What Was Benjamin Graham’s Net Worth? You’d Be Surprised
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What was Benjamin Graham’s net worth?
Given his long investing career and his impressive track record, you’d think he was a billionaire by the time he passed away.
Indeed, on average, he earned around 15% a year for four decades. So, even if he started with a small sum, he should have built himself a considerable fortune by the end of his career.
However, he never focused on building wealth. He had other interests.
What Was Benjamin Graham’s Net Worth?
Graham was a very generous man.
His generosity is widely acknowledged by his relatives, friends, students, employees, Warren Buffett, and the numerous charities he donated to over the course of his life.
After all, as Buffett recalls, making money did not motivate Graham.
In the book The Einstein Of Money, the author estimates Graham only left his heirs about $3 million. He simply gave most of it away throughout his life.
Click to learn which value strategy earned Graham the highest returns of his career:
Again, considering he averaged earning around 15% a year throughout his four-decades-long career, this sum is ridiculous. But Graham's investment returns picked up significantly when he turned to this high performance strategy.
Benjamin Graham’s Net Worth: What Motivated Him?
So, if not building his net worth, what motivated Graham?
Graham was a very bright and curious man. After college, he was offered the opportunity to pursue a career as a professor — either in math or in literature.
Graham was fluent in at least seven languages, including ancient Greek and Latin. He taught himself Spanish so that he could translate Mario Benedetti’s The Truce into English.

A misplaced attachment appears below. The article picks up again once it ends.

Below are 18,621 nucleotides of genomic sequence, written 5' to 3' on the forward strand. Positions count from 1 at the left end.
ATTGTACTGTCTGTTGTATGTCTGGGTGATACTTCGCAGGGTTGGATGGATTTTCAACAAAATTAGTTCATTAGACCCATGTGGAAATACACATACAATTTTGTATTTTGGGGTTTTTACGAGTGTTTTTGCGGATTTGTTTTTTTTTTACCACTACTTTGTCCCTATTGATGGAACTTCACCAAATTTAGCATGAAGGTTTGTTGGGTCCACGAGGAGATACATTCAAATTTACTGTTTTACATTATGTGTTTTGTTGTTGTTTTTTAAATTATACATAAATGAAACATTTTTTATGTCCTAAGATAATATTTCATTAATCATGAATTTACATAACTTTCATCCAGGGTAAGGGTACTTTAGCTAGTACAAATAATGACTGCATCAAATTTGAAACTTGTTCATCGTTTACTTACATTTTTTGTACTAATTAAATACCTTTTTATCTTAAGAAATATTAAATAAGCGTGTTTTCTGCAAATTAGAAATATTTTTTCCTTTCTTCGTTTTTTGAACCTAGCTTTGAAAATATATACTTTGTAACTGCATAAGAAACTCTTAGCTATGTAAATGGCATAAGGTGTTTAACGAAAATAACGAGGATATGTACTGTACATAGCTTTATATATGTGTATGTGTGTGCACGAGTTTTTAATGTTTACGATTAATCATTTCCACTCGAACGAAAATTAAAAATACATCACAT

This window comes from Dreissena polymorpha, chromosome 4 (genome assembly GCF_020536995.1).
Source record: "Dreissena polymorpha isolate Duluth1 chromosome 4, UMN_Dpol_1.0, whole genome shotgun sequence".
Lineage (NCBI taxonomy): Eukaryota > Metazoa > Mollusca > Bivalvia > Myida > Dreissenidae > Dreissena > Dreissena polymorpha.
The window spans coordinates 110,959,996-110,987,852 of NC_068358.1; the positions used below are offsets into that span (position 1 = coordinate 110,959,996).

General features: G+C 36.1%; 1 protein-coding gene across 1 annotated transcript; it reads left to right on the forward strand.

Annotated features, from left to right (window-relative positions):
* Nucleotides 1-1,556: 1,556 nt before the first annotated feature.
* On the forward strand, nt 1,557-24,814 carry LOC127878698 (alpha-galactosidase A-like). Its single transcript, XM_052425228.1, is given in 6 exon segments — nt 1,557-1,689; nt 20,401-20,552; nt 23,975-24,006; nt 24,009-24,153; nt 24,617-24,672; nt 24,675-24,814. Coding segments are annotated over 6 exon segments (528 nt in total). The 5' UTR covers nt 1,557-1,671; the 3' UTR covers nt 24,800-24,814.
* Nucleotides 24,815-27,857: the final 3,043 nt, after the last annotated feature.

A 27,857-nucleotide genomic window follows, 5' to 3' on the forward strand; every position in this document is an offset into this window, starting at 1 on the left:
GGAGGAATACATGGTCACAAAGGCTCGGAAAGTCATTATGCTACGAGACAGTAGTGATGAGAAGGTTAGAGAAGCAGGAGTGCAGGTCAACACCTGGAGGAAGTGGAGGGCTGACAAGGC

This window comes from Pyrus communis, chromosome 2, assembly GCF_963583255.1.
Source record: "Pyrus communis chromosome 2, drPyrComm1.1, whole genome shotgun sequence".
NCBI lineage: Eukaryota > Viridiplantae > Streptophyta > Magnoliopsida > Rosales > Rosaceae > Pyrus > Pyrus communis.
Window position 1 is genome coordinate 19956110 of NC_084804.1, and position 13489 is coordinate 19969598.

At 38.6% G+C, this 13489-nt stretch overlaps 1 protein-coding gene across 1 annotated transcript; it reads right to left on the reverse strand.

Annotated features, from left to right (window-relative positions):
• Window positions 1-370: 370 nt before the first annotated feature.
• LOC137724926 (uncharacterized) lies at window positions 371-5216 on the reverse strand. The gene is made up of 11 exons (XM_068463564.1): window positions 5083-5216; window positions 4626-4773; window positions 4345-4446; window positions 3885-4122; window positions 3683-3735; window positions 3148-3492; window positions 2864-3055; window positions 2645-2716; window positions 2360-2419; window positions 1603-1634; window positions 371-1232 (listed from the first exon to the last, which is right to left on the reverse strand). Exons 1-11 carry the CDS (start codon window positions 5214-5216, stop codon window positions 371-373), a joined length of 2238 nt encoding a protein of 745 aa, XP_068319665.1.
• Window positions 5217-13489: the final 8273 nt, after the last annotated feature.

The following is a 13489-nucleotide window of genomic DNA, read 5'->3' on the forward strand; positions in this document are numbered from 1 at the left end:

Later on, he was also behind the design of the Bretton Woods agreement — and even wrote a Broadway play!
Clearly, what motivated him were intellectual challenges, not money.
The stock market just happened to be a field full of interesting problems for him to solve.
For instance, the stock market crash of 1929, and the Great Depression that followed, burned the life savings of millions of small investors. Graham believed they could have avoided that loss if they had followed a set of sound investing principles.
That’s why he was determined to find a solid, easy-to-implement investing strategy that small private investors could apply in the long run to achieve outstanding returns, while at the same time protecting their capital.
Benjamin Graham’s Net Worth: The Quest for a Simple Investing Strategy
What to do?
In the ’30s, Graham found that one-third of US stocks were selling below net current asset value (NCAV) — i.e., the value of current assets less all liabilities.
As Graham put it, those businesses were worth more “dead than alive”.
Indeed, at such dirt cheap stock prices, an investor could buy those businesses, liquidate the next day, and still earn a profit.
Did all those businesses trading below liquidation value actually go bankrupt?
Not at all. Most of them were profitable businesses facing only temporary problems — yet, the market didn’t care; everybody wanted out.